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‘Rigoletto’ review: toxic masculinity in high office

Portland Opera’s production of Verdi’s classic captures the composer’s critique of misogynistic leaders

By BRUCE BROWNE

Giuseppe Verdi’s Rigoletto may be a popular classic today. But a beleaguered, thin-skinned political leader tried to strangle it at birth for daring to depict a ruler who would abuse the women around him. And who would do that in this day and age?

POA chose to open its 2018 season with one of the great works to be plucked from Verdi’s middle period (late 1840s to mid-1850s), which also included La Traviata and Il Trovatore. The 30-something-year-old composer was successful enough (and financially comfortable) at this time to select his own subject matter — and to break with musical convention.

Portland Opera’s ‘Rigoletto.’ Photo: Cory Weaver.

Verdi and his librettist Francesco Maria Piave chose Victor Hugo’s Le roi s’amuse, a play that had been banned in France after opening night in 1832. French censors claimed the play’s misogynistic royal was a reference to the then-current King Louis-Philippe. (Hugo was to have his say about the reign of Louis-Philippe three decades later in Les Miserables).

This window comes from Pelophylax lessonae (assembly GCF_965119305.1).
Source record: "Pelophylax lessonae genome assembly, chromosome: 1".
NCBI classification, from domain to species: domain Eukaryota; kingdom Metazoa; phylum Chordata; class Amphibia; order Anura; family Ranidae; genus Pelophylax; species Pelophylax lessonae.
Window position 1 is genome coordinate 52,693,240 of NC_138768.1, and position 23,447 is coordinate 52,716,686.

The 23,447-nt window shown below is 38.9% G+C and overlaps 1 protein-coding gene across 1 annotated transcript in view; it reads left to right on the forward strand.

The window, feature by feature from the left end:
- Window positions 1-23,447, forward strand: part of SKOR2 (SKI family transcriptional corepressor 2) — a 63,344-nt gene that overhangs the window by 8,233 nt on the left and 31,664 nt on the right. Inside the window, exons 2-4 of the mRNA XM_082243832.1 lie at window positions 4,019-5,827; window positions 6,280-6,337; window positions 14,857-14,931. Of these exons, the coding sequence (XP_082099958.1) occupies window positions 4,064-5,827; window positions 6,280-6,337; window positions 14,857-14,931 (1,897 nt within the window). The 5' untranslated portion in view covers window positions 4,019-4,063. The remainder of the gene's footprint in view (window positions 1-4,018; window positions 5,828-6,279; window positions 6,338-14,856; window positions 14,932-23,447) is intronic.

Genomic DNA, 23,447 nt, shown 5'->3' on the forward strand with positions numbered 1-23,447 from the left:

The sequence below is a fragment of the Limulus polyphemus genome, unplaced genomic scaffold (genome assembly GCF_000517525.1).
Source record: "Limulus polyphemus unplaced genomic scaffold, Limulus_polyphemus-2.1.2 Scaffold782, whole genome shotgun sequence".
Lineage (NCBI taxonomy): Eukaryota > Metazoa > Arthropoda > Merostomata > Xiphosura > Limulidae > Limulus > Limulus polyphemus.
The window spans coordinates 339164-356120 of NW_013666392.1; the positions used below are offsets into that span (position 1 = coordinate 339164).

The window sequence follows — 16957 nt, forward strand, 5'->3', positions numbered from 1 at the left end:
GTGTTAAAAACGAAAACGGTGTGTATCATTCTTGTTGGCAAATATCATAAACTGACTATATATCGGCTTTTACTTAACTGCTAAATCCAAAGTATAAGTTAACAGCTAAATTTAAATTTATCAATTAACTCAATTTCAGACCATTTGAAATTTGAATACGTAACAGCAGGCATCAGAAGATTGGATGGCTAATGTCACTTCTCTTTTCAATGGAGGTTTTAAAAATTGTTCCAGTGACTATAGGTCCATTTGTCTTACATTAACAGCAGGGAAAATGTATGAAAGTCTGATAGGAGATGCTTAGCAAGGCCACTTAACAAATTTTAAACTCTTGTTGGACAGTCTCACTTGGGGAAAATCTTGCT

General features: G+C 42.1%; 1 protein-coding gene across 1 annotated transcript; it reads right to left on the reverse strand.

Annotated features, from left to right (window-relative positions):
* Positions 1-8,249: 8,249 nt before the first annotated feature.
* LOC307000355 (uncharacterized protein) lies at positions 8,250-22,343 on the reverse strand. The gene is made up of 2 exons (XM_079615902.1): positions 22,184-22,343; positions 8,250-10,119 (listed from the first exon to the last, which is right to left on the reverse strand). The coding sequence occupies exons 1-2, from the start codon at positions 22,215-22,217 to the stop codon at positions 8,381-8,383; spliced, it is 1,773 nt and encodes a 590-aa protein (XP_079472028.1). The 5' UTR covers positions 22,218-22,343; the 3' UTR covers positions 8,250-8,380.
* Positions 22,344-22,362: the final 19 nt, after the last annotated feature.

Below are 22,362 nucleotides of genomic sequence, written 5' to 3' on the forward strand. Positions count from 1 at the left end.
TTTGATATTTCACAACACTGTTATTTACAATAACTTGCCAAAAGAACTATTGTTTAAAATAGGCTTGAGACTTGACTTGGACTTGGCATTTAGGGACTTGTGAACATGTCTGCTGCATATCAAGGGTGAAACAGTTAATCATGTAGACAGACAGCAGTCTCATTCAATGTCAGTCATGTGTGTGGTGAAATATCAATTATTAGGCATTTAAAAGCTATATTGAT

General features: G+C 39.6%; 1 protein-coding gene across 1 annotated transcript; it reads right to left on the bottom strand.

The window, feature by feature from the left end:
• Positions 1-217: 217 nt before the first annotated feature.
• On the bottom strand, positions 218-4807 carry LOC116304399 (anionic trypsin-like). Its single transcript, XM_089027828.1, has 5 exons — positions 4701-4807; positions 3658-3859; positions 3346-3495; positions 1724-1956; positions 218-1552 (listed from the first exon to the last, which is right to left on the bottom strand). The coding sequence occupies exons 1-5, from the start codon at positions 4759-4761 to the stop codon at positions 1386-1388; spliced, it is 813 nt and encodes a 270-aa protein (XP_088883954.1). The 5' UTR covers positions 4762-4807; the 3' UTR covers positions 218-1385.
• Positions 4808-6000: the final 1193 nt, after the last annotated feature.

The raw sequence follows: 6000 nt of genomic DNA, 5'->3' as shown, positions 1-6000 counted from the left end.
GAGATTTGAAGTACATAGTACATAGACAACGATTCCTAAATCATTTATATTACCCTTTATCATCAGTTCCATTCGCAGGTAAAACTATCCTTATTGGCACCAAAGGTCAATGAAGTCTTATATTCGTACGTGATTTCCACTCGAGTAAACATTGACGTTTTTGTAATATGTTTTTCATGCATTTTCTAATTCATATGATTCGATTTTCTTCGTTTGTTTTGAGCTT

The Verdi/Piave blueblood, the Duke of Mantua, is the poster boy for misogyny, displaying his attitude with great elan in the beginning of the show with the aria ‘Quest o Quella” (this [woman] or that one), and he’s already seduced a vast number of the female courtiers including wives and daughters of his own henchmen.

The “revolting morality and obscene triviality of the libretto” (Life of Verdi, John Roselli, Cambridge University Press, 2000) was only one of the elements that, according to the letter from the Imperial and Royal Central Director to the composer, precluded Verdi from opening the show. In fact, it’s more likely that Italy’s real King, Louis-Napoleon Bonaparte (Napoleon III) felt, in these tumultuous times, more than a hint of criticism coming his way, and wanted none of it.

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